Pharmacological inhibition of key proteins involved in the response to DNA damage has emerged as an e ective tool for cancer treatment, as the resistance of cancer cells to DNA-damaging agents originates from the modulation of DNA repair pathways. PARP has important pro-survival and protective functions in terms of DNA repair. A multitude of novel pharmacological inhibitors of PARP has entered clinical testing either as adjunct antitumor therapeutics or as monotherapy in familiar breast and ovarian cancer. Besides the antineoplasic action of PARP inhibitors, the evidence summarized above strongly supports a crucial role of the ROS/NF-kB/PARP pathway in mediating multiple in ammatory diseases including type I diabetes and associated endothelial dysfunction, cardiovascular injury and heart failure, sepsis, rheumatoid arthritis and stroke. e information available to date supports the view that PARP over-activation during in ammatory damage is a pivotal feature of tissue damage in di erent in ammatory-based pathologies, and that the pharmacological inhibition of PARP may provide signi cant bene ts in these conditions by salvaging a ected tissues from necrosis, and by reducing, as well as by downregulating, the in ammatory responses. As with all new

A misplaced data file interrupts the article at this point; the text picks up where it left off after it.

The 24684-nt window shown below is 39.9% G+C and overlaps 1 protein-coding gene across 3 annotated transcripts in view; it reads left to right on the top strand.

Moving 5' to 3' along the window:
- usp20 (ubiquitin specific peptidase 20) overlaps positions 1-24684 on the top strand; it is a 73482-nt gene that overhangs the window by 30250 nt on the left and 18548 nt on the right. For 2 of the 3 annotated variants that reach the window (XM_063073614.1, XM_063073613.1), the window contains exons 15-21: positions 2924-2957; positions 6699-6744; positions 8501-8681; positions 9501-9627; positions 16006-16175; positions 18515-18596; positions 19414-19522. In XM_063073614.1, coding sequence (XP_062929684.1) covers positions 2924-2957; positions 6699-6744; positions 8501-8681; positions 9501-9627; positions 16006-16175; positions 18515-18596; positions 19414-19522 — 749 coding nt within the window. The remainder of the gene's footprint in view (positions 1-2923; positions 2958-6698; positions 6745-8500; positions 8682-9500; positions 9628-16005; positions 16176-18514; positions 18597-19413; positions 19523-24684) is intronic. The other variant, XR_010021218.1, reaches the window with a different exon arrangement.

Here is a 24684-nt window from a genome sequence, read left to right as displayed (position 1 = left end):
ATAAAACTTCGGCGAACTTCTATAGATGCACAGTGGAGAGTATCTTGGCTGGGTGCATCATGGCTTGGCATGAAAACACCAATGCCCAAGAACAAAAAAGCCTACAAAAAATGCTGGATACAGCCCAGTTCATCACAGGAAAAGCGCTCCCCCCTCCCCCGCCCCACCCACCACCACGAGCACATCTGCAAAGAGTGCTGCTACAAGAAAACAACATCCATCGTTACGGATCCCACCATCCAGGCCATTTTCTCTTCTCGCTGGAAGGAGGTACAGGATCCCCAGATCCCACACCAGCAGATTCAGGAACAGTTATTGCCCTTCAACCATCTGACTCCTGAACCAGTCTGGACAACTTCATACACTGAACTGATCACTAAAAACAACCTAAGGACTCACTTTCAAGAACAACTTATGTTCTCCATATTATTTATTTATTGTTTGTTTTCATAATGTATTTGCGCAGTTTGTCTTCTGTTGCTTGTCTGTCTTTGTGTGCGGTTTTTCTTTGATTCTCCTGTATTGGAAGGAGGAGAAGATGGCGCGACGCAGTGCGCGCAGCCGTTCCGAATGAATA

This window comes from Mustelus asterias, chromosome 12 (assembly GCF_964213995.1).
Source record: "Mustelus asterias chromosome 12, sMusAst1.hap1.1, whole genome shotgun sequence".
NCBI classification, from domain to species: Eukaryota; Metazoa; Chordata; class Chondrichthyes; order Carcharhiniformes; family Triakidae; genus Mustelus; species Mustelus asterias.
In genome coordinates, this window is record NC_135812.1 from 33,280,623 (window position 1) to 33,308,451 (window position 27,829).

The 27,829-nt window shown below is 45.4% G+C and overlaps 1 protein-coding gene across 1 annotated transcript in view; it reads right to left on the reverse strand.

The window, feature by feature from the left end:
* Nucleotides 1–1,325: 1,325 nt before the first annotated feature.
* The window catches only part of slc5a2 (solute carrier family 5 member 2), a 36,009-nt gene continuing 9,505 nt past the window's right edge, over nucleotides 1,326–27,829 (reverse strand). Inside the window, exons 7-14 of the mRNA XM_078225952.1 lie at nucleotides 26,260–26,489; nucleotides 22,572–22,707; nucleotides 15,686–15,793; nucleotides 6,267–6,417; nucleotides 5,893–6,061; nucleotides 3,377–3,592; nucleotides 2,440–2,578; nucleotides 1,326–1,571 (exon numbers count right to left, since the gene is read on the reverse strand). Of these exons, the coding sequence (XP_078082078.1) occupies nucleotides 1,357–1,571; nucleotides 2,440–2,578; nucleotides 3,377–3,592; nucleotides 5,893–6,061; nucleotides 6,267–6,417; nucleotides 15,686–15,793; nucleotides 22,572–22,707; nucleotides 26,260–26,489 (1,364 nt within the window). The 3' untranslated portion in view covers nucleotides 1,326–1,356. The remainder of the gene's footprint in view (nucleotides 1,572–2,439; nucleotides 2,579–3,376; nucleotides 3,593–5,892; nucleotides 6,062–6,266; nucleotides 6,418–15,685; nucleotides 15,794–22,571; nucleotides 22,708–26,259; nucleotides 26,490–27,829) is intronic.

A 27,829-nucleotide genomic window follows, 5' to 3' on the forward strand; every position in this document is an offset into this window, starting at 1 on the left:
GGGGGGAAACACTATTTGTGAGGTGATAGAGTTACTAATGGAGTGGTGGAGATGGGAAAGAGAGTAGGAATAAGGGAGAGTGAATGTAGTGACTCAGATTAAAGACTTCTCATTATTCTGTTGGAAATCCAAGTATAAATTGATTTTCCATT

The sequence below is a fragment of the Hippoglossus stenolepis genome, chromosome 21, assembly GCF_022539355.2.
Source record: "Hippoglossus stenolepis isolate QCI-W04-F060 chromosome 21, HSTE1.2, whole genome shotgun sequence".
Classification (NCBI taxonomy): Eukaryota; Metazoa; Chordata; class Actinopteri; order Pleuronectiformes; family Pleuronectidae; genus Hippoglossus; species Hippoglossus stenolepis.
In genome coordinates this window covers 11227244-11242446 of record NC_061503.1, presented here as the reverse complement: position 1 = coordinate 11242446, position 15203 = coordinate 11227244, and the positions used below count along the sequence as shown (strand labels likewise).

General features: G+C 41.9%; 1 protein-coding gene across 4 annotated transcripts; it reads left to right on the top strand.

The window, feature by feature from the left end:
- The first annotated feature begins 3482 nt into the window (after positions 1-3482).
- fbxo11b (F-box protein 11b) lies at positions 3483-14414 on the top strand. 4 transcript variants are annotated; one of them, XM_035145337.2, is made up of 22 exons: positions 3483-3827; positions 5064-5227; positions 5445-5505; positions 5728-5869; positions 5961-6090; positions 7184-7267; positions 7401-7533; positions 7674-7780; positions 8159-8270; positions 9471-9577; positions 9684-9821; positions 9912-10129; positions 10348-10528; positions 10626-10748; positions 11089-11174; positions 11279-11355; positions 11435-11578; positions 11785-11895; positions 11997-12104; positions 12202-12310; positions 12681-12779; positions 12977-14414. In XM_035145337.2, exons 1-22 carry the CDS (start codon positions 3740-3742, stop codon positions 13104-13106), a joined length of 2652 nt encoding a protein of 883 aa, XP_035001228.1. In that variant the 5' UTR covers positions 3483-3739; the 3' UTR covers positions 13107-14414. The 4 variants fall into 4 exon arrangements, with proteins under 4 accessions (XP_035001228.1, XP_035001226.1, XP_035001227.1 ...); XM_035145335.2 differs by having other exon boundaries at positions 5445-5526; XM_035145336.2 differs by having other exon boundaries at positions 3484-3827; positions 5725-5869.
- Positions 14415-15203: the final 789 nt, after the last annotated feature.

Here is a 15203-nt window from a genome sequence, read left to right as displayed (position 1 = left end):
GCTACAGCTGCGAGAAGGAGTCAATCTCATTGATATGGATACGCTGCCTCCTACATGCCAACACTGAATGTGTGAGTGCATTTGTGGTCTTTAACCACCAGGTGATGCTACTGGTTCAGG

therapeutic areas, the usefulness of this target is unproven, but the potential e ect of this class of agents is large. Whereas the clinical bene t of PARP inhibitors is being tested, additional new areas of research are also opening up in the preclinical front, which should eventually help in the consecution of new and more e ective PARP inhibitors able to regulate the ne tuning of this pathway, including the speci c inhibition of di erent PARP members, the association of PARP-1 in di erent complexes, and the activation/inactivation of poly(ADP-glycohydrolase).